Lauren O'Connell finished Survivor: Edge of Extinction in fifth place during the three-hour finale event of Survivor Season 38 on CBS.

Lauren, a 21-year-old student at Baylor University from Bakersfield, CA, who currently resides in Waco, TX, was voted out not long after Chris Underwood returned from the Edge of Extinction and rejoined the game.

Lauren was voted out of the game with just two votes at Tribal Council on Night 37 because Chris, who had received the majority of votes, played an immunity idol for himself.

In the end, Chris won the $1 million and was crowned "Sole Survivor." Gavin Whitson finished in second place, Julie Rosenberg placed third, Rick Devens finished in fourth place, and Victoria Baamonde placed sixth behind Lauren.

Chris ultimately received the following jury votes to win: Victoria, Reem Daly, Julia Carter, Eric Hafemann, Aubry Bracco, David Wright, Joe Anglim, Dan "The Wardog" DaSilva, and Ron Clark.

And Gavin earned votes from Lauren, Rick, Aurora McCreary, and Kelley Wentworth. Julie, however, didn't receive a single jury vote.

During an exclusive interview with Reality TV World following the finale broadcast, Lauren talked about her Survivor experience. Below is the second half of what she had to say.



Reality TV World: In talking to the jury members after you got voted out of the game, did you get a vibe they were rooting for "one of their own" to win the game? Some people feel Chris had an advantage by being on the Edge for so long because he was able to develop many friendships and relationships.

Lauren O'Connell: So since I never went to the Edge of Extinction... This isn't first-hand knowledge, it's just what people were telling me.

So I don't know if it's true or not and if I can really speak to what happened in a completely accurate description since I wasn't there, but from what people have told me, they were rooting for whoever came back in.

Reality TV World: Why were you so certain that whomever came back from the Edge of Extinction towards the end of the game would know you had an idol because Kelley would've told him or her? Did you assume all the Extinction folks had been very open and honest with each other?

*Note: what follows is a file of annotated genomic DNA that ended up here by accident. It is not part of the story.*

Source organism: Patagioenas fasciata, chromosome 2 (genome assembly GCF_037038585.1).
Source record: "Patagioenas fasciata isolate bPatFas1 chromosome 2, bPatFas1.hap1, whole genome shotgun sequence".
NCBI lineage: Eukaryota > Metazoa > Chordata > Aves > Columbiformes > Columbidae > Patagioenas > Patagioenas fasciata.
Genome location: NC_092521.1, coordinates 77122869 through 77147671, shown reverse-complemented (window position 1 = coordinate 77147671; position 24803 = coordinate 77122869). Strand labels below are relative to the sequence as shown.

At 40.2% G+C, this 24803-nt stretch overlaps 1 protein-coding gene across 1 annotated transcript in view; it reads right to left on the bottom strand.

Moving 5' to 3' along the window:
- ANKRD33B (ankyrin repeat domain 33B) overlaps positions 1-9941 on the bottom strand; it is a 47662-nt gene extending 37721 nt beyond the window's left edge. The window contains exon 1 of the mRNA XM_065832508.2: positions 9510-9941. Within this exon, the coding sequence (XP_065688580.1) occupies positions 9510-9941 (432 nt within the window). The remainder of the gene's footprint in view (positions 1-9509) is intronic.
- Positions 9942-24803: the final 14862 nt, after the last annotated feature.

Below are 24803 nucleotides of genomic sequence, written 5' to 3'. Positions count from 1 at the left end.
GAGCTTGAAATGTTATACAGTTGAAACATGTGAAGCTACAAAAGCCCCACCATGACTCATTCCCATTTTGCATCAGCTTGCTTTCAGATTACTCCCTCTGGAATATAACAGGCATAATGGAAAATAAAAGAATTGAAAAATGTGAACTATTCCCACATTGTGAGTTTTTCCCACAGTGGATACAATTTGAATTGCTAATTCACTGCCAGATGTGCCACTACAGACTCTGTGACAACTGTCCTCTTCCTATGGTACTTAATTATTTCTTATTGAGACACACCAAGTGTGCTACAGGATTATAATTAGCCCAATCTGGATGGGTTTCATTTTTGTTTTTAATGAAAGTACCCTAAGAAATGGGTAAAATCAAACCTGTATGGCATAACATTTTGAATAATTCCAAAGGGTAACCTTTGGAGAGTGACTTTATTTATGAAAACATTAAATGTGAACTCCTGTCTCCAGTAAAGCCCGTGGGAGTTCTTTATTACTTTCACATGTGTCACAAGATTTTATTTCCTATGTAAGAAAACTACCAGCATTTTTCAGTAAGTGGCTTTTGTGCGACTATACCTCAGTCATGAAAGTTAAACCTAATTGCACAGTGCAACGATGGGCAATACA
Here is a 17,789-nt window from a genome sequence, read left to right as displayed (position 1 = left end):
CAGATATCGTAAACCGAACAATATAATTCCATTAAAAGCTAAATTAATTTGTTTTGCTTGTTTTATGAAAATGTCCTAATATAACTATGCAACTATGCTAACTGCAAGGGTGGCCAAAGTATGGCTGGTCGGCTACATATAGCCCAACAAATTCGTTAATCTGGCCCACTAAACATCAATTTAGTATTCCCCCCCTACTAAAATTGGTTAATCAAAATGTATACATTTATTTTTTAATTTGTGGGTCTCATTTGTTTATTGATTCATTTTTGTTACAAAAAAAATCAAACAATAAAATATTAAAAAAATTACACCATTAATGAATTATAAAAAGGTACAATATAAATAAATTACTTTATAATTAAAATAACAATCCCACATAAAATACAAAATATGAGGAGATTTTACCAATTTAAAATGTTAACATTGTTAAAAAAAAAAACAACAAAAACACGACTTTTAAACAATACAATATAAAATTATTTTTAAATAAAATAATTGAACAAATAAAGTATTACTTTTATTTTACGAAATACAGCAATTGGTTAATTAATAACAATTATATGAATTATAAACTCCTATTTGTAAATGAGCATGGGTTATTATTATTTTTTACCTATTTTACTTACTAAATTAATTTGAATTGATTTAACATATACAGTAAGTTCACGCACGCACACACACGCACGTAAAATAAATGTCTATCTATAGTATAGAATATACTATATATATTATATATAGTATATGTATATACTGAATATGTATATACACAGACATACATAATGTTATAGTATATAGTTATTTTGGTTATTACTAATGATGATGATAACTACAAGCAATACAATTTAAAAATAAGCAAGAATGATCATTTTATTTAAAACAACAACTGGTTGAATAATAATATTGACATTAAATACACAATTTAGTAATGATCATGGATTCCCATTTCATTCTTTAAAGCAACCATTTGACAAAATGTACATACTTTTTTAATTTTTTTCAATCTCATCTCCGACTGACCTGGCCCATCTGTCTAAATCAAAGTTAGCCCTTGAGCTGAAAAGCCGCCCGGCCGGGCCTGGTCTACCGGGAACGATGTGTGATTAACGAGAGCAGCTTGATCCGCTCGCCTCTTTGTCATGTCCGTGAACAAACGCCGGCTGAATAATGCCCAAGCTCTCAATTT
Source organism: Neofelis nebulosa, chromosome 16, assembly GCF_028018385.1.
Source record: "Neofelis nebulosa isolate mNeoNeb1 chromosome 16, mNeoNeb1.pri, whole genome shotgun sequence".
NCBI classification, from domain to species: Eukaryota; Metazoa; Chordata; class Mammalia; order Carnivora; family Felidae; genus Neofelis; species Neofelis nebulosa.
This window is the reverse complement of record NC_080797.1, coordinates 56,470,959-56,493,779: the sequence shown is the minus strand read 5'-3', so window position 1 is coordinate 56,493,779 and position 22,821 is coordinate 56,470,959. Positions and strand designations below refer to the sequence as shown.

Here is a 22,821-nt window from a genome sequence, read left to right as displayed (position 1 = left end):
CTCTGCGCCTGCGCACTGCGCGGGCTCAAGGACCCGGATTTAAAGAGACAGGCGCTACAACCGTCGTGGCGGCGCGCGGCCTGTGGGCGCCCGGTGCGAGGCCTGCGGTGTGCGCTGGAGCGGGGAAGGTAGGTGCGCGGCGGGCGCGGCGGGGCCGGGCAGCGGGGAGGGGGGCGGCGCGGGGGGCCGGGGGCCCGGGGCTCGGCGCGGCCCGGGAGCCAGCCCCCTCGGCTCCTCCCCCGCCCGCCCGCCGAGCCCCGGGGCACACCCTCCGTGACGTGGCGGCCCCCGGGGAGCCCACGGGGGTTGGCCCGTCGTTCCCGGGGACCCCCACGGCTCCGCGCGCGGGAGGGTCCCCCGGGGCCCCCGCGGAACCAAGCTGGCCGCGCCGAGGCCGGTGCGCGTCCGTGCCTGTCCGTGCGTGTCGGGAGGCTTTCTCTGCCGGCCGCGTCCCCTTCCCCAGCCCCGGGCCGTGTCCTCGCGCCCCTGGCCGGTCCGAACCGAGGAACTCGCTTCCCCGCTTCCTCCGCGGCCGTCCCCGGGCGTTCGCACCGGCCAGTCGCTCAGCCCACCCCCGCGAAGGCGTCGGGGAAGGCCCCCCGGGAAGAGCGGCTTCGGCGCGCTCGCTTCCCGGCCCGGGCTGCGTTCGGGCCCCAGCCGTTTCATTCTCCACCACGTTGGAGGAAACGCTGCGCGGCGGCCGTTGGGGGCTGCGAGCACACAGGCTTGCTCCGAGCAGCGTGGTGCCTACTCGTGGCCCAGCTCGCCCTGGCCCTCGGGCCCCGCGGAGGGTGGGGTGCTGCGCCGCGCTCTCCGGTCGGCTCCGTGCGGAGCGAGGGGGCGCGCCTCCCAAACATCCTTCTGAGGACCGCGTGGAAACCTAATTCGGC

Lauren O'Connell: Yes I did! And also, I think I got the vibe from the jury that they knew. I don't know why; I was just sitting there and every time [Jeff Probst] would say, "If you have an idol, play it now," the jury would just look at me.
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You know? You just get that vibe from them that they know! They know something. And I had assumed Kelley had told them, and there wasn't any sort of animosity there.

There have been so many questions about whether I am angry with Kelley for saying that, and it's like, "Absolutely not!" First of all, it didn't really affect my personal game. I would've played my idol for Chris whether Chris knew I had an idol or not.

Because that's how I felt like I could get to the end and have a better resume -- I had made a big move with the information I had.

But with knowing what I know now, you need to know Kelley has played two times before. She walked off from getting her torch snuffed and went straight to Ponderosa, where she was able to share her information freely.

And she's in a very emotional state right after she gets voted out. She's never been in this situation before, and she's not sharing information maliciously.

She said, "I have an idol. I can't believe I got voted out with it." And then they asked, "Was it from Manu?" And she said, "No, Lauren had the Manu idol." And so, it wasn't like she was being like, "Hey guys, let me give you this information." It just kind of came out.

So, there was no sort of -- I never second guessed why she would have told them I guess, and maybe I should have. But it just seemed like, yeah, she went to the Edge and she was sharing information with them, because I got the vibe they knew.